The cycle of Survival is proud to provide key funding to support the discovery of brain cancer drugs at the US National Institute of Neurological Disorders and Stroke (NORTH) The program is pursuing a number of leading research initiatives aimed at expanding access to new treatments for brain cancer survivors and their families. Working with the National Institutes of Health (NIH) and other federal, state, and local agencies, the NOR North Program will play a key role in bringing new concepts and scientific discoveries from the lab to patients who need them. Because drug development associated with brain tumors, such as the development of new cancer drugs, is slow, speeding up the process of turning lab discoveries into life-saving treatments is critical to these patients “survival.
Brain cancer remains the second most common cancer in the US and the third leading cause of death among young adults aged 20 to 39. By 2020, pancreatic cancer is projected to be the leading cause of death among young people between the ages of 20 and 39, and brain tumors will continue to be the fourth most common cancer in this age group, according to the US Centers for Disease Control and Prevention.
Among those who survive three years after diagnosis, there is a high morbidity and mortality rate, with those who survive suffering severe lifelong disabilities despite the life-saving therapies they receive. There are a number of areas where survival and quality of life can be improved through the novel, targeted therapies that have been used since diagnosis.
Many childhood brain tumors, caused by genes that play a significant role in brain development, were previously caused not only by cancer, but also by a range of other diseases such as Alzheimer’s, Parkinson’s, diabetes, and heart disease. More than 1,000 people who have survived brain cancer will be screened as part of a three-year research project funded by the Morrison government.
Nearly 2,000 Australians are diagnosed with brain cancer each year, which has a high morbidity and mortality rate and is responsible for more than 20 percent of all cancer deaths in Australia and almost one in four cancer deaths. A team of researchers from the University of Sydney has been awarded $4.97 million to conduct a comprehensive review of the current state of research on brain tumors to reflect the impact on patients, their families, and carers. Immediately improving research will lead to improved models of coordinated care that benefit not only patients and their families, but also the general public.
A second research team has received $1.94 million from the University of New South Wales to help survivors of childhood brain tumors improve their health and improve the quality of life of their families and caregivers. Nearly half of all children and young adults in Australia have health problems after completing cancer treatment, according to the Australian Cancer Council.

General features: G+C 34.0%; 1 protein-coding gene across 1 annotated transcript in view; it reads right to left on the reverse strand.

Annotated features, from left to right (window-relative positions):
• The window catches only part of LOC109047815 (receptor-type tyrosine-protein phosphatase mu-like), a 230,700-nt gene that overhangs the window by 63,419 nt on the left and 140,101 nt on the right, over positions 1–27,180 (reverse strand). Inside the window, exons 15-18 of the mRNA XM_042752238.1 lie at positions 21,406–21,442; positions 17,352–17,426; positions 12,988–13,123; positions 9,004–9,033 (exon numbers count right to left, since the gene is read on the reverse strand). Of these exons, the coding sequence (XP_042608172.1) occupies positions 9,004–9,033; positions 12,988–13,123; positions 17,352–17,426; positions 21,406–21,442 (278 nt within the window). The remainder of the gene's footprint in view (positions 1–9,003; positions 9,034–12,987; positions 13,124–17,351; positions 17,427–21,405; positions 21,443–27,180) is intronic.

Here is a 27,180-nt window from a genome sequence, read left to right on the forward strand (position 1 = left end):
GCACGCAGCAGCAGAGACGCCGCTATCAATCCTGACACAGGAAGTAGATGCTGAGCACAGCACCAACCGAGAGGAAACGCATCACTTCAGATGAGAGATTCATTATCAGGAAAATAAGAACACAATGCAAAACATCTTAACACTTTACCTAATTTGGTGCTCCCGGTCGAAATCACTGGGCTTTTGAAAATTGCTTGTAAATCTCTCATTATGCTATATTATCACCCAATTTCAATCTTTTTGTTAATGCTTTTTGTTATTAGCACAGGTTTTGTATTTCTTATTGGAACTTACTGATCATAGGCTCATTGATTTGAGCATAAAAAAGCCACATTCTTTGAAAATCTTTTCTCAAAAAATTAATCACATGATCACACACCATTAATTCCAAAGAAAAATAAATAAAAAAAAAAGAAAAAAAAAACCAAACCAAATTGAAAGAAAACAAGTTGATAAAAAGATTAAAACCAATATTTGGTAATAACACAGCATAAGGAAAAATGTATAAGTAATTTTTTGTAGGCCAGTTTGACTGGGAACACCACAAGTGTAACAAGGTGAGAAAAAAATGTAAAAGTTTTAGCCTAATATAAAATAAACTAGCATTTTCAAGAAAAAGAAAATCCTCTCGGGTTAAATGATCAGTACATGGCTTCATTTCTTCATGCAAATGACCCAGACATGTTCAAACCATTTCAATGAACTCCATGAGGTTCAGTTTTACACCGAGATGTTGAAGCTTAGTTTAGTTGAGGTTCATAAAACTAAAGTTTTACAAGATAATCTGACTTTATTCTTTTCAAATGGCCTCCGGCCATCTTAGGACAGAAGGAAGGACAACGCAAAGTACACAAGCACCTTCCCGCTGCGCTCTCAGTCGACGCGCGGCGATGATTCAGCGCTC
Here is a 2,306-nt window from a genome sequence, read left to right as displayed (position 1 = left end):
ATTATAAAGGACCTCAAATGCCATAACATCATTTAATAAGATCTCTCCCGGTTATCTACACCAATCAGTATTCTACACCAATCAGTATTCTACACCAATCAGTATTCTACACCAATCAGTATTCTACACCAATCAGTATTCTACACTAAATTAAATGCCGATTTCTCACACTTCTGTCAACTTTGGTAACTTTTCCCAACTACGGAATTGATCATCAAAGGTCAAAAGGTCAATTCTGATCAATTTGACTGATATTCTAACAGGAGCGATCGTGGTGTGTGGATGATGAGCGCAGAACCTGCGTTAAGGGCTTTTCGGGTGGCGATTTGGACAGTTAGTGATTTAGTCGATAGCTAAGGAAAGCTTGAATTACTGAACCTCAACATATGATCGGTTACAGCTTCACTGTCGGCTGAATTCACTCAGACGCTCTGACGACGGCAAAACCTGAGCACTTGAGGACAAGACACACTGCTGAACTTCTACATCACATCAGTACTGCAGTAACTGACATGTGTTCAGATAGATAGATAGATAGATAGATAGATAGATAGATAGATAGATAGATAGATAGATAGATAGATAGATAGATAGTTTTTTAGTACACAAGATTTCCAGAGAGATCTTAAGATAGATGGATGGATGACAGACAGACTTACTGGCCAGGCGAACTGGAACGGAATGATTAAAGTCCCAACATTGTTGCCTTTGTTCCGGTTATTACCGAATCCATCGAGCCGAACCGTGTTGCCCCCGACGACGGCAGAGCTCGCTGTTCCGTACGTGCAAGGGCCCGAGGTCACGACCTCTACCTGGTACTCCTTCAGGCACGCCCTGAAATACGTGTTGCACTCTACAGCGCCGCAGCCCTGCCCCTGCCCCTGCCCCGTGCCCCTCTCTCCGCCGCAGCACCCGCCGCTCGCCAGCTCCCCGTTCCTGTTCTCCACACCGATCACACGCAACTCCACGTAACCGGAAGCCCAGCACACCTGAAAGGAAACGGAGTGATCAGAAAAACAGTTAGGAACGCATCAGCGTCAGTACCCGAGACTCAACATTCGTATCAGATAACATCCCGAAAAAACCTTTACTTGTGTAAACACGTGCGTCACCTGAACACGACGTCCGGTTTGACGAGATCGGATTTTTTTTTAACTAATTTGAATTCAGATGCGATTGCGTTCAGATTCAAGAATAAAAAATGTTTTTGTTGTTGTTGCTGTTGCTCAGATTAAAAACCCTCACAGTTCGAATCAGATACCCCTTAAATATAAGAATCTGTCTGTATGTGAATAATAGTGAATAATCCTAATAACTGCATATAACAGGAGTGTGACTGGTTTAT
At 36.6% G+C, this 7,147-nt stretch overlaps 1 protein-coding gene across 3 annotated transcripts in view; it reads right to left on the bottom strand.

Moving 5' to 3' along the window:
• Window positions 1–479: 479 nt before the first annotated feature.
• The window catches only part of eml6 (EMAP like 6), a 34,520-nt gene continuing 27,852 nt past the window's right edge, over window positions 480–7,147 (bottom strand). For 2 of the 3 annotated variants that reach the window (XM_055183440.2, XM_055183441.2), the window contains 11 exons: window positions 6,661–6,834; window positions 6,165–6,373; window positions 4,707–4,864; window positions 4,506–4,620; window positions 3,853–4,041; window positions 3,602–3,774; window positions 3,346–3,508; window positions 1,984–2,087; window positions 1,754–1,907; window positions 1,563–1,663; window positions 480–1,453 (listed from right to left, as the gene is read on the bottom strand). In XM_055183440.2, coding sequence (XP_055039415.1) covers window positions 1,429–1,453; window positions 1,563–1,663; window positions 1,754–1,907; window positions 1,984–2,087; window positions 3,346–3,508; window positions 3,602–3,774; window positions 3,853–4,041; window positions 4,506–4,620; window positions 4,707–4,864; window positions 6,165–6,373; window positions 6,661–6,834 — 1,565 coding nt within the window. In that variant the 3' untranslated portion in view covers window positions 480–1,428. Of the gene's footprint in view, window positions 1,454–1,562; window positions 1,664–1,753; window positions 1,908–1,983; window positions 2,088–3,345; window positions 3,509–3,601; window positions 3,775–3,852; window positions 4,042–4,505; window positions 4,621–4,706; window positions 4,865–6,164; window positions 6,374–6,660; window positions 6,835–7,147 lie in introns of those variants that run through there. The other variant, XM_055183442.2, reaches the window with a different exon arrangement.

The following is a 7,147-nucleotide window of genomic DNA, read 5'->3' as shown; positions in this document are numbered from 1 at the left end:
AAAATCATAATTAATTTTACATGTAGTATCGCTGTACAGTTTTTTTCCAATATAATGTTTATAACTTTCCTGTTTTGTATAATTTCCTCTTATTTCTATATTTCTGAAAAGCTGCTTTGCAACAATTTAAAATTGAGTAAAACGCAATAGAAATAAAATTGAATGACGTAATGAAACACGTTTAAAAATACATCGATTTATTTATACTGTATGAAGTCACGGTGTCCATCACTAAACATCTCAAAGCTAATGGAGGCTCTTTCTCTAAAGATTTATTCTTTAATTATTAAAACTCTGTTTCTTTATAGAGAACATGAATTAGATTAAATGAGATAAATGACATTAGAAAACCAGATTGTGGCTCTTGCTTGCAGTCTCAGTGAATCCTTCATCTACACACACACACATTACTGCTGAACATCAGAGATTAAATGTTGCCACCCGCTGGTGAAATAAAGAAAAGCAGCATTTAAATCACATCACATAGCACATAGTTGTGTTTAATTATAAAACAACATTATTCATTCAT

The research program will put together a tailor-made care package for survivors, including telemedicine and care advice, as well as access to health services such as physiotherapy, occupational therapy, and physiotherapy.
The National Cancer Institute (NCI) has announced plans to reshape the way patients and oncologists learn and find information about cancer clinical trials. The first phase will allow cancer data to be hosted on cancer.gov and accessed directly through an Application Programming Interface (API). The aim is to ensure that patients and their treatment teams have access to the information they need at the right time and to increase participation in cancer research studies in order to accelerate the medical discovery and treatment of cancer. Clinical research studies that make up a significant portion of the total number of cancer studies in the United States.
By joining forces in a coordinated effort, the new projects will improve our understanding of the mechanisms that lead to cancer development and accelerate the development of promising therapies that are more effective and less toxic. This method searches for the genes of patients that can lead to cancer, as well as their genetic predispositions for the disease.
This initial collaboration will focus on the most common types of brain cancer in the US and will make the data publicly available to the research community. As we reach more cancer patients at the VA and DoD, we will extend these efforts to other cancers to provide scalable knowledge to physicians who treat more than 1.5 million patients with diagnosed cancers each year.
Alex’s Lemonade Stand Foundation (ALSF) has committed to doubling its investment in brain cancer research by $150 million over the next five years.
Tumor Research Information Inc. is a 501 (c) (3) non-profit organization dedicated to providing emotional and financial support, education, and advocacy to brain tumor patients and raising money for brain tumor research. We provide newly diagnosed brain cancer patients with detailed information, resources, and support by phone and email. The money from Alex’s Lemonade Stand Foundation – which raises funds – supports research and education for newly diagnosed cancer survivors and their families.